US kills EU watchdog's probe into EU cops sharing EU citizens' data
Report sought on banking records handed over to the Feds
The US has blocked Europe's official ombudsman from accessing Europol documents regarding surveillance and terrorist financing – forcing the watchdog to end a probe into America's relationship with the Euro cops.
Under the so-called Swift agreement, the EU shares citizens’ financial records with the US Treasury in order to help track down alleged terrorists – however there are worries that strict rules protecting privacy are being broken.
Following a complaint via an MEP in 2013 that Europol was not making enough information about the Swift program public, the European ombudsman, Emily O'Reilly, decided to investigate. However despite her watchdog role, she too was denied access to documents – specifically an official report examining whether requests from the US are “proportionate and necessary.”
Europol said the disclosure of that inspection report, dated March 2012, was not possible as the US refused to give the necessary consent to release it. (The cops' supervisory body publishes summaries of these inspections on its website.)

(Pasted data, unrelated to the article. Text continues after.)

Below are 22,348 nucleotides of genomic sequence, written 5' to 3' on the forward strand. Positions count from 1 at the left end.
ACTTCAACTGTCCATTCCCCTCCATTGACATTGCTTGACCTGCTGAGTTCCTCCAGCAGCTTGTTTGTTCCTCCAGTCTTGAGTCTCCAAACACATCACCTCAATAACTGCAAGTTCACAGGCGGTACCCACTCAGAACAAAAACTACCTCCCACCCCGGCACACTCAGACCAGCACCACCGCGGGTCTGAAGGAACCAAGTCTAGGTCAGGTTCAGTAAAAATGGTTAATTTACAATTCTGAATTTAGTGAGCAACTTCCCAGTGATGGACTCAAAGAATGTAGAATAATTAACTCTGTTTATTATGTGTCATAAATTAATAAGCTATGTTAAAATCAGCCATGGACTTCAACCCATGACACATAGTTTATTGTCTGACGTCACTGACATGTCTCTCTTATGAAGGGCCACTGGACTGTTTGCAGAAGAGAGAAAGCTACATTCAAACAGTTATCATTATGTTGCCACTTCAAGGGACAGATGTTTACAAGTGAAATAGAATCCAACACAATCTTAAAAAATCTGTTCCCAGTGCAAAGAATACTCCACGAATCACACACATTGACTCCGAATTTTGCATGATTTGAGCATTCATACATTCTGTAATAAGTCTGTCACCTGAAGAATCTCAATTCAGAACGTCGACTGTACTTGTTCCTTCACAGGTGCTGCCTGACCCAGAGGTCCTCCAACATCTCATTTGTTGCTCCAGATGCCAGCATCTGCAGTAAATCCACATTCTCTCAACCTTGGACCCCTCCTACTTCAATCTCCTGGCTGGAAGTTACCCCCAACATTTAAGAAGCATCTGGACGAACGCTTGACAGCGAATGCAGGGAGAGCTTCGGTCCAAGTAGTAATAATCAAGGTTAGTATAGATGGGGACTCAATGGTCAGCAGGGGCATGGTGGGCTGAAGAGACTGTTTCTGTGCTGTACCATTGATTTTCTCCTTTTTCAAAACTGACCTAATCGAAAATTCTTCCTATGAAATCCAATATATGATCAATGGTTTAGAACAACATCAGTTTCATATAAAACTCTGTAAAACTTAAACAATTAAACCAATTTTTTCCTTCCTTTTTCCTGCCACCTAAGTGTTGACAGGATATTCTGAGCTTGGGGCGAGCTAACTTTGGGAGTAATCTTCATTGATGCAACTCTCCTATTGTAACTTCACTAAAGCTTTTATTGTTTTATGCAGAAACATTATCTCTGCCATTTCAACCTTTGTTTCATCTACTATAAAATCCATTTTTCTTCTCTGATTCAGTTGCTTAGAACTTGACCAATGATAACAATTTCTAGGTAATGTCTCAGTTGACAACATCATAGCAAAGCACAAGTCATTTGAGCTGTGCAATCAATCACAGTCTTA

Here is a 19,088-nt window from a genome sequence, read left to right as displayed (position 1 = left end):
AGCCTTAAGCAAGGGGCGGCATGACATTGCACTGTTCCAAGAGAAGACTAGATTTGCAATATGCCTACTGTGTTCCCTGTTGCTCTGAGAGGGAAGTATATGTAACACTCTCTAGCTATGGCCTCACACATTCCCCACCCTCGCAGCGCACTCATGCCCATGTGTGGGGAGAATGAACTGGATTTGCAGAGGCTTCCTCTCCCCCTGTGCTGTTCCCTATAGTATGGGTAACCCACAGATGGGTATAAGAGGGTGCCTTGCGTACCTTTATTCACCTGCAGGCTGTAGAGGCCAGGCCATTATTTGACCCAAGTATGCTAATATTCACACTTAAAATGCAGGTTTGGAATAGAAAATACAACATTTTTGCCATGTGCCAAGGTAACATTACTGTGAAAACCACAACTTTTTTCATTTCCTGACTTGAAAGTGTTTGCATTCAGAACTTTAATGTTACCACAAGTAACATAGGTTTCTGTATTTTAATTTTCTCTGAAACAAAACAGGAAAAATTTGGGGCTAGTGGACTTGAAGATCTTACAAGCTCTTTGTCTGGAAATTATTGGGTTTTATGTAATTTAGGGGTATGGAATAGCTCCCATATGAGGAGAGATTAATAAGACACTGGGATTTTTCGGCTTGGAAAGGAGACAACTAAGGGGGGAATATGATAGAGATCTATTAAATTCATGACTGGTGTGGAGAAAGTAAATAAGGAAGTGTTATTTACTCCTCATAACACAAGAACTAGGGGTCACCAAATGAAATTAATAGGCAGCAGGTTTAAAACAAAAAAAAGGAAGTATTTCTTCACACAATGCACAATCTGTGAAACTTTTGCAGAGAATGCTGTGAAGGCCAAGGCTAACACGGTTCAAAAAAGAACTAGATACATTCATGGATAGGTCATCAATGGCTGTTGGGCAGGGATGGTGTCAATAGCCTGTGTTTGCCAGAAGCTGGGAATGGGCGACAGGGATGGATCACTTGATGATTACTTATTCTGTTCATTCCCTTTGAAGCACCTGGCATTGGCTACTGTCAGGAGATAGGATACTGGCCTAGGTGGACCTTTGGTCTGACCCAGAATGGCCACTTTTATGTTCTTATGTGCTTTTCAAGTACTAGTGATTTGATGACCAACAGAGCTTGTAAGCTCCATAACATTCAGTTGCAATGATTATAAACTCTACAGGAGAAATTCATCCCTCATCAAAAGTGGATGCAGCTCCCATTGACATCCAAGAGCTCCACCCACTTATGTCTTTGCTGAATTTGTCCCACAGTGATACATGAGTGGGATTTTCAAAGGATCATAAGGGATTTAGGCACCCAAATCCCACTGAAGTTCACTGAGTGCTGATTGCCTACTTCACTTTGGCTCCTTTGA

The Terrorist Finance Tracking Program (the formal name for the Swift agreement) has been in force since August 2010. Europol must weigh up requests for information from the Feds against Europeans' data protection rights, and it is overseen by a joint supervisory body. It was this body’s report on Europol's info-handover that O'Reilly was prevented from examining.
“We have not inspected the document, and so can make no assessment as to whether it should or should not be released, or indeed whether parts of it should be released. It may well be the case that it contains sensitive data from the US and so should not be released - but we have no way of knowing without sight of the report,” she told the European Parliament’s civil liberties committee on Thursday.
“I should also point out that the purpose of the report is to check that the agreement fully respects the rights of EU citizens. For the first time in its 20-year history, the European ombudsman was denied its right under statute to inspect an EU institution document, even under the guarantee of full confidentiality," she added.
“Our inquiry has now been closed. We have been unable to exercise our democratic powers.” ®